Because cybercrime covers such a broad scope of criminal activity, the examples above are only a few of the thousands of crimes that are considered cybercrimes. While computers and the Internet have made our lives easier in many ways, it is unfortunate that people also use these technologies to take advantage of others. (Source: http://www.techterms.com/definition/cybercrime)

2. CLASSIFICATION OF CYBER CRIMES

Like traditional crime, Cybercrime has many different facets and occurs in a wide variety of cenarios and environments. Current definitions of Cybercrime have evolved experientially. They differ depending on the perception of both observer/protector and victim, and are partly a function of computer-related crimes geographic evolution.

There are four type of cyber crimes: 2.1 Cyber crime against Individual i. Harassment via e-mails.

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iii. Dissemination of obscene material. iv. Defamation.

v. Unauthorized control/access over computer system. vi. Indecent exposure

vii. Email spoofing viii. Cheating & Fraud

2.2 Cyber crime against Property i. Computer vandalism.

ii. Transmitting virus. iii. Netrespass

iv. Unauthorized control/access over computer system. v. Intellectual Property crimes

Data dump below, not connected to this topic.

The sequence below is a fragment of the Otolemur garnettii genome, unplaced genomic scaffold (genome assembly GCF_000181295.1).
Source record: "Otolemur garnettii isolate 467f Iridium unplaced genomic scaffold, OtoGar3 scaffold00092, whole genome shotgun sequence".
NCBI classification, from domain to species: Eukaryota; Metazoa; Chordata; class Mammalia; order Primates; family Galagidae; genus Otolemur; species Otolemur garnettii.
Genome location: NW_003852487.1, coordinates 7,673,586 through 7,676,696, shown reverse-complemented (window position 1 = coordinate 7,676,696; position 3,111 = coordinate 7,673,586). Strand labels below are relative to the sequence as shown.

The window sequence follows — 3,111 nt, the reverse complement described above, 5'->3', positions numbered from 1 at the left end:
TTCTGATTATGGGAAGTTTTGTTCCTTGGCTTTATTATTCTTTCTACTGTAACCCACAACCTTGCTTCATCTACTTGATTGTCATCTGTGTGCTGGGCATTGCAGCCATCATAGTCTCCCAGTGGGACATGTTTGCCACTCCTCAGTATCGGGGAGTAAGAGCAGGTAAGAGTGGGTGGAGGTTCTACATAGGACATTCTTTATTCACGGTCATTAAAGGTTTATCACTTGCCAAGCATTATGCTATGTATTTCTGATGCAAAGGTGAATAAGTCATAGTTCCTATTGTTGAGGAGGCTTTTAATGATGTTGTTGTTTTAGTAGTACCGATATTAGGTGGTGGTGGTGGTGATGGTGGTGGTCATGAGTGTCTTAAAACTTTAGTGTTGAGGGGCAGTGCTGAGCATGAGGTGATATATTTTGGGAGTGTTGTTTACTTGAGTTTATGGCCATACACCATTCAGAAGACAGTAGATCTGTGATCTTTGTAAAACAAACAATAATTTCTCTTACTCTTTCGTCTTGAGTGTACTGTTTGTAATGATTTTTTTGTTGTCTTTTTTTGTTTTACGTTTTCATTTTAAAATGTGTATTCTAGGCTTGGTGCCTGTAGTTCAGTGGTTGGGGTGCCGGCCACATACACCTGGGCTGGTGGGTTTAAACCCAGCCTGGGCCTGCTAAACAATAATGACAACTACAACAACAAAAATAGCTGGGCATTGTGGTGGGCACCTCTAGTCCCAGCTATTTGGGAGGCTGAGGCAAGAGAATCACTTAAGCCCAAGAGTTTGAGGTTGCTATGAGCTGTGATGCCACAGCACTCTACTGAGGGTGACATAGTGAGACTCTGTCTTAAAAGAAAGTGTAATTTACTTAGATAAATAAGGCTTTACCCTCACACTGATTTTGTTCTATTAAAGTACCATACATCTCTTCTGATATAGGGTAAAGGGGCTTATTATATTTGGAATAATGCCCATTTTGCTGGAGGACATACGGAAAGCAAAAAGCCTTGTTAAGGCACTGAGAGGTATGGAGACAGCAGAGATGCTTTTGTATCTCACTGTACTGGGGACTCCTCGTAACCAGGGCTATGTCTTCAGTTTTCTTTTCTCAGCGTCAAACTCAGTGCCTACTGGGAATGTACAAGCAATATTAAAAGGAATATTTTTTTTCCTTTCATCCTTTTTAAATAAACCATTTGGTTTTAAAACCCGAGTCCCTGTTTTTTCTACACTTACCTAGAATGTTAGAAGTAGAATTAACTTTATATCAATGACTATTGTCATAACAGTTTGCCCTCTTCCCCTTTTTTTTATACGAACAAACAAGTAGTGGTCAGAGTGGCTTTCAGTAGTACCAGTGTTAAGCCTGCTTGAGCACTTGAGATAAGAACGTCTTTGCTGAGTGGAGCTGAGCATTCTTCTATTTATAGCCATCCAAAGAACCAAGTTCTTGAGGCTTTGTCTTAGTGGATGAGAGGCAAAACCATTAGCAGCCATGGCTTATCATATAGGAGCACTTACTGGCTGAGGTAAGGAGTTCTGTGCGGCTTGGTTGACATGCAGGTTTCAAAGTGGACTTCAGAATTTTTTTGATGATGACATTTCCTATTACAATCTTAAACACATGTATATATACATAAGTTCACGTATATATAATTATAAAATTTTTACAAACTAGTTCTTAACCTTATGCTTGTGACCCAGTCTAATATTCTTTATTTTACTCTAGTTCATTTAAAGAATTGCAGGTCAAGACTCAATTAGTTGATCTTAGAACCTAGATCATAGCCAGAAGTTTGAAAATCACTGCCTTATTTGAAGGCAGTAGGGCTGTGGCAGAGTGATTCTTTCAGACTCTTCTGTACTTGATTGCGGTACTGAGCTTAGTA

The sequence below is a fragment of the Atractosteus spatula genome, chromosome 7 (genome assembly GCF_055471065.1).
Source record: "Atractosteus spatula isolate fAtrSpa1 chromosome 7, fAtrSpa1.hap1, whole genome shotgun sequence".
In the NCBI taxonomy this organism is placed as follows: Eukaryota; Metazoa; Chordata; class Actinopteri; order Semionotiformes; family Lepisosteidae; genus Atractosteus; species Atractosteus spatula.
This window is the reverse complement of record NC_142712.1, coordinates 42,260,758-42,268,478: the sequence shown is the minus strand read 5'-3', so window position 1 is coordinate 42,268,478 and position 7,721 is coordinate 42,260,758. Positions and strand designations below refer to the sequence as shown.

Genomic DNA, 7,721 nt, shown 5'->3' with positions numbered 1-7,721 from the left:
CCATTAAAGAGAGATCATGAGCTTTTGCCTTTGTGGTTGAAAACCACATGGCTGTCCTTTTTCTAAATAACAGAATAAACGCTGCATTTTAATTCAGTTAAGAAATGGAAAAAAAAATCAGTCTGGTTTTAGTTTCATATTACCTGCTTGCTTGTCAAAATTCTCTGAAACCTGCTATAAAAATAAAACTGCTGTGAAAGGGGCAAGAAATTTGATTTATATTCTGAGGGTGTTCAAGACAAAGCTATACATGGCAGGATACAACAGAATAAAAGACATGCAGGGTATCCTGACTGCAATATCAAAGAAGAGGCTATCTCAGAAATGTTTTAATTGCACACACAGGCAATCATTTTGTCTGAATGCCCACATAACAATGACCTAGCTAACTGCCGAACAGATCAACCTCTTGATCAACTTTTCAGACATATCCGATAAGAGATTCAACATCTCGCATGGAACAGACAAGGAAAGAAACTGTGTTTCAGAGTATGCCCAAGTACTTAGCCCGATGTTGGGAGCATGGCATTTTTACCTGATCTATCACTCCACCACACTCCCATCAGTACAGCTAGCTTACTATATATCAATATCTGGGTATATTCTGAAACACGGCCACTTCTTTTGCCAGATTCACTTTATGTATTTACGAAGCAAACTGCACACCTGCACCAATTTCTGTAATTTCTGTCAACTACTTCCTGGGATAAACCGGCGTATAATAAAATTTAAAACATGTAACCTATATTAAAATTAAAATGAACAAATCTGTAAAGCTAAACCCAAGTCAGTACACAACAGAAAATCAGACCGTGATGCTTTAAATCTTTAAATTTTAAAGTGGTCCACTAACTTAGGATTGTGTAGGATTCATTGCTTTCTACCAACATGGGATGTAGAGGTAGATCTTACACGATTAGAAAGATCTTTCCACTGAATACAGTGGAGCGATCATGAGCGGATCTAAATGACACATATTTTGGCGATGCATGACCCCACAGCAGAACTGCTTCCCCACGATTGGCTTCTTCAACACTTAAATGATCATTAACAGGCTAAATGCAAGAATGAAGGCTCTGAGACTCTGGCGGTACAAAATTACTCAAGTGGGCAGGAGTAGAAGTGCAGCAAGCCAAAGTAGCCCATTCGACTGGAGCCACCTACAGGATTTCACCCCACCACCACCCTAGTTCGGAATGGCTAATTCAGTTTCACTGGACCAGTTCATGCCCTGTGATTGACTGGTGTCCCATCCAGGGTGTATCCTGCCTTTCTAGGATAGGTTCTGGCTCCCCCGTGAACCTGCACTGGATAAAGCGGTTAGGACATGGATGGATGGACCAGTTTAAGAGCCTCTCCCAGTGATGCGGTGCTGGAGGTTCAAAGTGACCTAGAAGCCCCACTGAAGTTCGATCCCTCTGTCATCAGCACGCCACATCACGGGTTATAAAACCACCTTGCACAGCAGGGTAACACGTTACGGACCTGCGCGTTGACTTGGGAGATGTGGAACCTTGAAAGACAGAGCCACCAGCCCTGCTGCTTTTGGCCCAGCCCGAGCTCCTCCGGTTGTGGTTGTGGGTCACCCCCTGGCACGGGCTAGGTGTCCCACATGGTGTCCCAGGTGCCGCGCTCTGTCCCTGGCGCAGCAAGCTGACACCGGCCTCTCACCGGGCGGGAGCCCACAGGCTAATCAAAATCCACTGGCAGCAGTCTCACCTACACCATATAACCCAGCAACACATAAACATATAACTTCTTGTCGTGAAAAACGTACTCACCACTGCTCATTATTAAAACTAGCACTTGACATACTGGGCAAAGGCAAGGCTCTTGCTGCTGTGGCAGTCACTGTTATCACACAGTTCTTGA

vi. Internet time thefts

2.3 Cyber crime against organisation

i. Unauthorized control/access over computer system ii. Possession of unauthorized information.

iii. Cyber terrorism against the government organization. iv. Distribution of pirated software etc.

2.4 Cyber crime against society

i. Pornography (basically child pornography). ii. Polluting the youth through indecent exposure. iii. Trafficking

iv. Financial crimes v.Sale of illegal articles vi.Online gambling vii. Forgery

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Cybercrime could reasonably include a wide variety of criminal offences and activities. The scope of this definition becomes wider with a frequent companion or substitute term 'computer-related crime'. The examples of activities that are considered cybercrime can be found in the United Nations Manual on the Prevention and Control of Computer-Related Crime. The manual includes fraud, forgery, computer sabotage, unauthorised access and copying of computer programs as examples of cyber crime.

3 COMPARISON OF CYBER CRIMES IN MALAYSIA AND USA

3.1 Cyber crimes in Malaysia

According to MyCert's manager Solahuddin Shamsuddin, cyber crime in Malaysia include illegal activities done with malicious purposes from electronic hacking to denial of service attacks that cause great loss in monetary terms to the affected victim. The types of cybercrime reported in Malaysia through MyCert include Intrusions - Web defacement, harassment, destruction of computers, denial of service, frauds, forgery, phishing scams, mailbomb and copyright piracy.